Freeze-thaw stress of Alhydrogel® alone is sufficient to reduce the immunogenicity of a recombinant hepatitis B vaccine containing native antigen

Tanya Clapp, Michael W. Munks, Ruchit Trivedi, Uday B. Kompella, La Toya Jones Braun

Research output: Contribution to journalArticlepeer-review

23 Scopus citations


Preventing losses in vaccine potency due to accidental freezing has recently become a topic of interest for improving vaccines. All vaccines with aluminum-containing adjuvants are susceptible to such potency losses. Recent studies have described excipients that protect the antigen from freeze-induced inactivation, prevent adjuvant agglomeration and retain potency. Although these strategies have demonstrated success, they do not provide a mechanistic understanding of freeze-thaw (FT) induced potency losses. In the current study, we investigated how adjuvant frozen in the absence of antigen affects vaccine immunogenicity and whether preventing damage to the freeze-sensitive recombinant hepatitis B surface antigen (rHBsAg) was sufficient for maintaining vaccine potency. The final vaccine formulation or Alhydrogel® alone was subjected to three FT-cycles. The vaccines were characterized for antigen adsorption, rHBsAg tertiary structure, particle size and charge, adjuvant elemental content and in-vivo potency. Particle agglomeration of either vaccine particles or adjuvant was observed following FT-stress. In vivo studies demonstrated no statistical differences in IgG responses between vaccines with FT-stressed adjuvant and no adjuvant. Adsorption of rHBsAg was achieved; regardless of adjuvant treatment, suggesting that the similar responses were not due to soluble antigen in the frozen adjuvant-containing formulations. All vaccines with adjuvant, including the non-frozen controls, yielded similar, blue-shifted fluorescence emission spectra. Immune response differences could not be traced to differences in the tertiary structure of the antigen in the formulations. Zeta potential measurements and elemental content analyses suggest that FT-stress resulted in a significant chemical alteration of the adjuvant surface. This data provides evidence that protecting a freeze-labile antigen from subzero exposure is insufficient to maintain vaccine potency. Future studies should focus on adjuvant protection. To our knowledge, this is the first study to systematically investigate how FT-stress to adjuvant alone affects immunogenicity. It provides definitive evidence that this damage is sufficient to reduce vaccine potency.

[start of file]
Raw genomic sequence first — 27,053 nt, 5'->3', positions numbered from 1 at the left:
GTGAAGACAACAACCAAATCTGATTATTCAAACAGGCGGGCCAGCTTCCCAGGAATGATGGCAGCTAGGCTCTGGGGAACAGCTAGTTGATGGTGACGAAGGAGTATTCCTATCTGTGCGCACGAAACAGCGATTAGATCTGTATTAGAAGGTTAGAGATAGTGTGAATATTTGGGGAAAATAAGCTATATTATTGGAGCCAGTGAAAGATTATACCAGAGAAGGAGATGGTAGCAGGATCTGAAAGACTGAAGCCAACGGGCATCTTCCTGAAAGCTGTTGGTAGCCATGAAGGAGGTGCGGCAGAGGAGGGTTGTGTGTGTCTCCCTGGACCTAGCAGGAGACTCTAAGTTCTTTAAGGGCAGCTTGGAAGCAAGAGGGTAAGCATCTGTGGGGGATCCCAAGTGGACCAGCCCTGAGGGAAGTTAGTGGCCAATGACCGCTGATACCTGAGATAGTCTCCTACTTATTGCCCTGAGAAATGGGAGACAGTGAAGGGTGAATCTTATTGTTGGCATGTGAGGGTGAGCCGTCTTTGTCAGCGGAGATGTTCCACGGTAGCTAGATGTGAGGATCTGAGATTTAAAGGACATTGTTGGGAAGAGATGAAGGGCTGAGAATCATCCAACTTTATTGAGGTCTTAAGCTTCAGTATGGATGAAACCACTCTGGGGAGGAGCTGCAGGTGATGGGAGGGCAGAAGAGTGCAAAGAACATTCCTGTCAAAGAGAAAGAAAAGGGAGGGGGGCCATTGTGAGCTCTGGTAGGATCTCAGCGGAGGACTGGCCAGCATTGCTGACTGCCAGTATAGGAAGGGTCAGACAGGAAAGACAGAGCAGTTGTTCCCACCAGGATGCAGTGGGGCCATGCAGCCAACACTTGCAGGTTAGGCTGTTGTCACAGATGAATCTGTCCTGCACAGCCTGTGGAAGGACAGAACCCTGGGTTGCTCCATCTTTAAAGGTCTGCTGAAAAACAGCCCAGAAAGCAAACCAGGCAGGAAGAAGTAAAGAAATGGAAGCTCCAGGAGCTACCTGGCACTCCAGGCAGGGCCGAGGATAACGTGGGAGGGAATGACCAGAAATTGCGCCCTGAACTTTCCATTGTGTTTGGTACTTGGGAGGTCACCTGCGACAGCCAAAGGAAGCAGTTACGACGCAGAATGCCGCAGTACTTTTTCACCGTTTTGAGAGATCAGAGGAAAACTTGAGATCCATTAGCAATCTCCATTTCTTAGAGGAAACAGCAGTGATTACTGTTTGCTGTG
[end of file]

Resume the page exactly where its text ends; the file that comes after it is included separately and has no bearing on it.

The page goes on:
Original languageEnglish (US)
Pages (from-to)3765-3771
Number of pages7
Issue number30
StatePublished - 2014
Externally publishedYes


  • Adjuvant
  • Alhydrogel®
  • Aluminum hydroxide adjuvant
  • Aluminum-containing adjuvant
  • Freeze-thaw (FT)
  • Recombinant hepatitis B surface antigen (rHBsAg)

ASJC Scopus subject areas

  • Molecular Medicine
  • Immunology and Microbiology(all)
  • veterinary(all)
  • Public Health, Environmental and Occupational Health
  • Infectious Diseases


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